Issue Briefs

The following is excerpted from a recent MSPB publication on the pros and cons of open office floor plans, which many federal agencies, like private sector companies, have adopted in recent years.


Organizations seeking an edge in performance or efficiency often look to changing office configurations and work spaces. For example, an organization intending to reduce its environmental footprint and rental costs and encourage a freer flow of ideas might move from individual offices, with walls between divisions (and employees and managers), to an open space.

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Does that work? Not always.

A recent Harvard Business Review article discussed how such changes might or might not work and outlines some considerations for agencies and managers.

Proximity matters. In an age of social media, texting, and video chat, one might expect communication to be near constant, regardless of proximity. However, the authors found that people who are far apart—whether in a different state or even building—are much less likely to communicate frequently, particularly when coordination and cooperation are not necessary to day-to-day work. In a study of a corporate headquarters, the authors concluded that “people on the same team were six times more likely to interact if they were on the same floor, and people on different teams were nine times more likely to interact if they were on the same floor.” For purposes of idea sharing and teamwork, therefore, proximity does matter.

Quality matters. As noted, closeness seems essential to the frequent and useful exchange of information and ideas. But neither “frequent” nor “useful” is assured. First, employees can choose not to interact—for example, using headphones or the thousand-yard stare to send a do-not-disturb message. Second, when closeness is forced, employees may increase their use of electronic communication and decrease face-to-face communication. Finally, work interactions are not all created equal. One company that sought to eliminate communication bottlenecks by co-locating different teams found that staff-to-staff interactions increased (which was intended) but that customer satisfaction decreased (which was not). It turned out that the less-frequent, more-formal communications that prevailed when the offices were separate were more effective because they enabled managers to direct inquiries to the right people.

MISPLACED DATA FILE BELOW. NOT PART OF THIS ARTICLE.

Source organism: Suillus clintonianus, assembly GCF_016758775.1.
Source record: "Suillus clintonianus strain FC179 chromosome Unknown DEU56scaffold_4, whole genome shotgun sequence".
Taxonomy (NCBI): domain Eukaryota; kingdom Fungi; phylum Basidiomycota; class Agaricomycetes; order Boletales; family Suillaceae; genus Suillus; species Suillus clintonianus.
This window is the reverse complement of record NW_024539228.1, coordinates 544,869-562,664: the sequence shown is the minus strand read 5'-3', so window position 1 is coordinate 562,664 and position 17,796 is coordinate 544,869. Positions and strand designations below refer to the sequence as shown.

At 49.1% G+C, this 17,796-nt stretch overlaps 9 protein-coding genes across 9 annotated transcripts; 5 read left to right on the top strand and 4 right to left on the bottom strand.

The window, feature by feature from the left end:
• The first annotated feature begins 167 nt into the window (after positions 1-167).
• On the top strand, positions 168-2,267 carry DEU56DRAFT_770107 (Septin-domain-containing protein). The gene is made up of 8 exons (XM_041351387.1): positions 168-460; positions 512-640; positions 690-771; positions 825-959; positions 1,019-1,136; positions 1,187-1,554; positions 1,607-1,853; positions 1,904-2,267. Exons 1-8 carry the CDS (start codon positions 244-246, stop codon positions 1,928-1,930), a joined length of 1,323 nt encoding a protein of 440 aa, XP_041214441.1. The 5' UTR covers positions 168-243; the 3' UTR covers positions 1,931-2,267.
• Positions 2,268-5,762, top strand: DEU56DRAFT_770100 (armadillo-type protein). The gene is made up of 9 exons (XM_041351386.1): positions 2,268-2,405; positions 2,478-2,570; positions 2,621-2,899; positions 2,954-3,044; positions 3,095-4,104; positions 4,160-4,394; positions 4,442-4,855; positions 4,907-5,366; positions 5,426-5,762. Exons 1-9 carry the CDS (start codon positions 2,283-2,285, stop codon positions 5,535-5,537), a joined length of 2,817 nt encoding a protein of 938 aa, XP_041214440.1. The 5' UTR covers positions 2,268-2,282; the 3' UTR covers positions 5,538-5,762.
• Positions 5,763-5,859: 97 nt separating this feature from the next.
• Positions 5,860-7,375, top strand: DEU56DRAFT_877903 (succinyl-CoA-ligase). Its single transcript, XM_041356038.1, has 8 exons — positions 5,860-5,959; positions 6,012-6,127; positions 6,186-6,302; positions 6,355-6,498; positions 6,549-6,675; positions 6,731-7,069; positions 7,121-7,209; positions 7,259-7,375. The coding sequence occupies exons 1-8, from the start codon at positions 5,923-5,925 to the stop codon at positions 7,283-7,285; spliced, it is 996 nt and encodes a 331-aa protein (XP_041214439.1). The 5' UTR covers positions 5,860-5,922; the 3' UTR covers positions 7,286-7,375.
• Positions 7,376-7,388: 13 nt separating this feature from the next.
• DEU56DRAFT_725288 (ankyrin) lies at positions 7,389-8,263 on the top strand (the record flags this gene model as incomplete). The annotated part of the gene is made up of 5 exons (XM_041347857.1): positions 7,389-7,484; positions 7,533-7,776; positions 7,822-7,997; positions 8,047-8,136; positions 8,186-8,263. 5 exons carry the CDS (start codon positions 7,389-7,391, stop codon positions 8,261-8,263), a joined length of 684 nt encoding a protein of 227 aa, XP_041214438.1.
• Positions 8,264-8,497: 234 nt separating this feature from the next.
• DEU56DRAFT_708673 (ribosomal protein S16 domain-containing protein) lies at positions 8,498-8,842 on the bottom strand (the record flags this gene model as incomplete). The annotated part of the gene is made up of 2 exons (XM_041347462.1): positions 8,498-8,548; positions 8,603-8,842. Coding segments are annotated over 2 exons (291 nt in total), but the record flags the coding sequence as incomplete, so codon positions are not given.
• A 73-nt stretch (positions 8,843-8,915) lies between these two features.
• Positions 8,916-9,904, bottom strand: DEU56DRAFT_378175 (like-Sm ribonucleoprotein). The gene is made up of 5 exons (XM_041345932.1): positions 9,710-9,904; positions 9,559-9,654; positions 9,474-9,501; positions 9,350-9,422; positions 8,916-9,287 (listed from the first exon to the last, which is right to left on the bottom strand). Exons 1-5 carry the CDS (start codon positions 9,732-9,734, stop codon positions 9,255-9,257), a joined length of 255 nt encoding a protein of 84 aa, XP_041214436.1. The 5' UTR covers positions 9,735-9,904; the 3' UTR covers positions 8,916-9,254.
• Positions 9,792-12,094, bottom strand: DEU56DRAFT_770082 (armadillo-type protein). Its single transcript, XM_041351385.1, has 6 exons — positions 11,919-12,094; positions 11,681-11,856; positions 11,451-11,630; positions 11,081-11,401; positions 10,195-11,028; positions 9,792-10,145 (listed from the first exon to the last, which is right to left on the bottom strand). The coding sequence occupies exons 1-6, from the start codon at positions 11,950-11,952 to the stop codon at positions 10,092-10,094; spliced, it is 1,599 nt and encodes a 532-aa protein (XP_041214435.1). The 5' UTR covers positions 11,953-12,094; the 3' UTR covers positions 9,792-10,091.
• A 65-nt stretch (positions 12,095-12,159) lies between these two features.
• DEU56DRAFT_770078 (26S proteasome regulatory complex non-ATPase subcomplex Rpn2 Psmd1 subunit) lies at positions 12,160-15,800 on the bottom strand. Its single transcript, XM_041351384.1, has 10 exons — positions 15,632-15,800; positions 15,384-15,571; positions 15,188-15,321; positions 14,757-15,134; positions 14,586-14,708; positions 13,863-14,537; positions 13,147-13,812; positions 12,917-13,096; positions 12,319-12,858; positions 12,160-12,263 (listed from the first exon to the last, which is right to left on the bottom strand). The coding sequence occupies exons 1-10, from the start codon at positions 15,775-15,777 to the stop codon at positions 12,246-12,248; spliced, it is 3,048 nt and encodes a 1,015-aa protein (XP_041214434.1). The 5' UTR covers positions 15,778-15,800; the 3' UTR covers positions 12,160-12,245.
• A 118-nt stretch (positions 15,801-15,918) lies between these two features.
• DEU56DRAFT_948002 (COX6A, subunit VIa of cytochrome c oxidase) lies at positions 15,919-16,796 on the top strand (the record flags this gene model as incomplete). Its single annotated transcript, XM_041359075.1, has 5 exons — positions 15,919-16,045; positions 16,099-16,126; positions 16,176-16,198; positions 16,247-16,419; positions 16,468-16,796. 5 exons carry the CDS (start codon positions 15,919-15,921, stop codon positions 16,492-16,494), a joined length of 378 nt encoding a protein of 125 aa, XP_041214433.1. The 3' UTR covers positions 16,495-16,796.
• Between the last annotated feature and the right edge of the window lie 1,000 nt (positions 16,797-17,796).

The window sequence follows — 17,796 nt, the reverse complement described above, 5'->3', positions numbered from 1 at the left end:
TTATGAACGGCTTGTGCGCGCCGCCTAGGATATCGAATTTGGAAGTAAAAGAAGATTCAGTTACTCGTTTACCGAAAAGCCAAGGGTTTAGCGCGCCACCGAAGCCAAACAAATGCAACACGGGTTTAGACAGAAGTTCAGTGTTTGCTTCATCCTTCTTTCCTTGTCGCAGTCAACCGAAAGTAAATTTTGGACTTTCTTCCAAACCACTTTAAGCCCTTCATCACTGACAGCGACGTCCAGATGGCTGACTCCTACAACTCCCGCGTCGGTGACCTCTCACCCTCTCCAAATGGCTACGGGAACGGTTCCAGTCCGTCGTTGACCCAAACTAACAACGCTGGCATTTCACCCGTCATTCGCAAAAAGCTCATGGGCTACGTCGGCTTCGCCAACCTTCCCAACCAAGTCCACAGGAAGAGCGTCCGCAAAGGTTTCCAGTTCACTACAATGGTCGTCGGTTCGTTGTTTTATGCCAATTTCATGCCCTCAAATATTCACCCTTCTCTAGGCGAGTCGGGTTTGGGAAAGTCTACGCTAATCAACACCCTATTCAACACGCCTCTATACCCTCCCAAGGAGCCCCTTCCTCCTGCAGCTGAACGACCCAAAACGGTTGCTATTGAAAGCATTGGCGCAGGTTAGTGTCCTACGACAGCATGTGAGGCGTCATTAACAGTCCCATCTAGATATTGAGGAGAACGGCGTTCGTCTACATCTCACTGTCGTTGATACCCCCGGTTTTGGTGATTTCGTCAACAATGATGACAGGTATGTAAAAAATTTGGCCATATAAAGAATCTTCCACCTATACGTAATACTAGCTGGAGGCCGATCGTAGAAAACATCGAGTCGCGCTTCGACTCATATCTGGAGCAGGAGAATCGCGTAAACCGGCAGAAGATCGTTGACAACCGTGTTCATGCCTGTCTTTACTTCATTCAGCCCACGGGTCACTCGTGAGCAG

Work is complex. Most work requires a mix of interaction and concentration. Employees who perform knowledge work may need time and space to form and refine ideas and strategies. Employees who provide direct services may need time and space to prepare for clients and members of the public—and, on occasion, to recover from performing emotional labor.2 In one study of a firm that adopted an open-office floor plan, some employees reported the uncomfortable sense of being continually “observed.” Work and interactions that involve conflict and strong emotions are probably better conducted in private than in public. In short, work has many facets, and employees will work more productively and comfortably if the workspace accommodates all those facets.

What to do? The authors do not prescribe an optimal level of openness for office space, but they do provide some suggestions to organizations to design better workspaces. These include the following:

• Be realistic. Ultimately, employees decide when and how to interact. Workspaces can facilitate interaction and collaboration, but they cannot manufacture it.

• Think about how you want individuals and teams to interact—and collect data on how they actually interact, because the results may be surprising.

• Good workspace design is an interdisciplinary exercise, requiring collaboration between those responsible for people (human resources) and those responsible for property (real estate/facilities).

• Whenever possible, experiment and evaluate. The effects of a change in workspace can be unexpected and they may only emerge over time. Testing an office configuration can repay the upfront time and cost with interest by avoiding costly errors and identifying small changes that can make a big difference in how well the workspace works.

See also, GSA: Don’t Sleep at the Office Darlin’

2020 Federal Employees Handbook